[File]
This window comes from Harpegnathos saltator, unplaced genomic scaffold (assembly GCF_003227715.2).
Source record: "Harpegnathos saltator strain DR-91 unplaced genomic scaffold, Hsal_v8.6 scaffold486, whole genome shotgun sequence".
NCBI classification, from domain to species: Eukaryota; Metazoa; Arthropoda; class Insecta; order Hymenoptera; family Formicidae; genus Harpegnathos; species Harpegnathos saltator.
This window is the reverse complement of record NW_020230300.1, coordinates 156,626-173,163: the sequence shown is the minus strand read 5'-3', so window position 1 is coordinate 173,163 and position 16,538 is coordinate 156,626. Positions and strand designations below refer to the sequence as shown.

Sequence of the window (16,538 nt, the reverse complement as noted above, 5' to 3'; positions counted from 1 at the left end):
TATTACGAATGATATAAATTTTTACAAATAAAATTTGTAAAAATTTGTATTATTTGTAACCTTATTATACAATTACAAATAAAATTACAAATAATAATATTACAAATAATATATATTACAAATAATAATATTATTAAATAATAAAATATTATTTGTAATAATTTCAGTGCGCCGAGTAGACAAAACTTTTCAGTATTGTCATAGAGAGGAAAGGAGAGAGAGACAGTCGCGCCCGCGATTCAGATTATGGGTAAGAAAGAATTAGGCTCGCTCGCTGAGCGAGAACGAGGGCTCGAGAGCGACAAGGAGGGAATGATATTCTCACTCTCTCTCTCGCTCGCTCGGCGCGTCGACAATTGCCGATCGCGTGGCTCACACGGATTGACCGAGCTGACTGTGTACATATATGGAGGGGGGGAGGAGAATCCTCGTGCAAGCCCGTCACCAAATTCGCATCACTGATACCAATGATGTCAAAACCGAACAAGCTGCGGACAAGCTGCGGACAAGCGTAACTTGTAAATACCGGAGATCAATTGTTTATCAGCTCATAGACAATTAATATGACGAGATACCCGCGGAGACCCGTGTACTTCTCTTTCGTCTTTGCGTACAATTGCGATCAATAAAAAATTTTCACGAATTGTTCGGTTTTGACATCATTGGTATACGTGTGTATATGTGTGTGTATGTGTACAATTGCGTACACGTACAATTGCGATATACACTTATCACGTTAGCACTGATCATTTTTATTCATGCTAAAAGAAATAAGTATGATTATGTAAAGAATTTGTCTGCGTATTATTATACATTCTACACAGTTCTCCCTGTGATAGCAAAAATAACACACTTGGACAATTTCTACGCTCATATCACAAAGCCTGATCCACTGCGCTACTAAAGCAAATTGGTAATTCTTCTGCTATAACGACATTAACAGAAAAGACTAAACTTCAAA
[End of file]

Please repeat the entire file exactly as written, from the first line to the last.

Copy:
This window comes from Harpegnathos saltator, unplaced genomic scaffold (assembly GCF_003227715.2).
Source record: "Harpegnathos saltator strain DR-91 unplaced genomic scaffold, Hsal_v8.6 scaffold486, whole genome shotgun sequence".
NCBI classification, from domain to species: Eukaryota; Metazoa; Arthropoda; class Insecta; order Hymenoptera; family Formicidae; genus Harpegnathos; species Harpegnathos saltator.
This window is the reverse complement of record NW_020230300.1, coordinates 156,626-173,163: the sequence shown is the minus strand read 5'-3', so window position 1 is coordinate 173,163 and position 16,538 is coordinate 156,626. Positions and strand designations below refer to the sequence as shown.

Sequence of the window (16,538 nt, the reverse complement as noted above, 5' to 3'; positions counted from 1 at the left end):
TATTACGAATGATATAAATTTTTACAAATAAAATTTGTAAAAATTTGTATTATTTGTAACCTTATTATACAATTACAAATAAAATTACAAATAATAATATTACAAATAATATATATTACAAATAATAATATTATTAAATAATAAAATATTATTTGTAATAATTTCAGTGCGCCGAGTAGACAAAACTTTTCAGTATTGTCATAGAGAGGAAAGGAGAGAGAGACAGTCGCGCCCGCGATTCAGATTATGGGTAAGAAAGAATTAGGCTCGCTCGCTGAGCGAGAACGAGGGCTCGAGAGCGACAAGGAGGGAATGATATTCTCACTCTCTCTCTCGCTCGCTCGGCGCGTCGACAATTGCCGATCGCGTGGCTCACACGGATTGACCGAGCTGACTGTGTACATATATGGAGGGGGGGAGGAGAATCCTCGTGCAAGCCCGTCACCAAATTCGCATCACTGATACCAATGATGTCAAAACCGAACAAGCTGCGGACAAGCTGCGGACAAGCGTAACTTGTAAATACCGGAGATCAATTGTTTATCAGCTCATAGACAATTAATATGACGAGATACCCGCGGAGACCCGTGTACTTCTCTTTCGTCTTTGCGTACAATTGCGATCAATAAAAAATTTTCACGAATTGTTCGGTTTTGACATCATTGGTATACGTGTGTATATGTGTGTGTATGTGTACAATTGCGTACACGTACAATTGCGATATACACTTATCACGTTAGCACTGATCATTTTTATTCATGCTAAAAGAAATAAGTATGATTATGTAAAGAATTTGTCTGCGTATTATTATACATTCTACACAGTTCTCCCTGTGATAGCAAAAATAACACACTTGGACAATTTCTACGCTCATATCACAAAGCCTGATCCACTGCGCTACTAAAGCAAATTGGTAATTCTTCTGCTATAACGACATTAACAGAAAAGACTAAACTTCAAA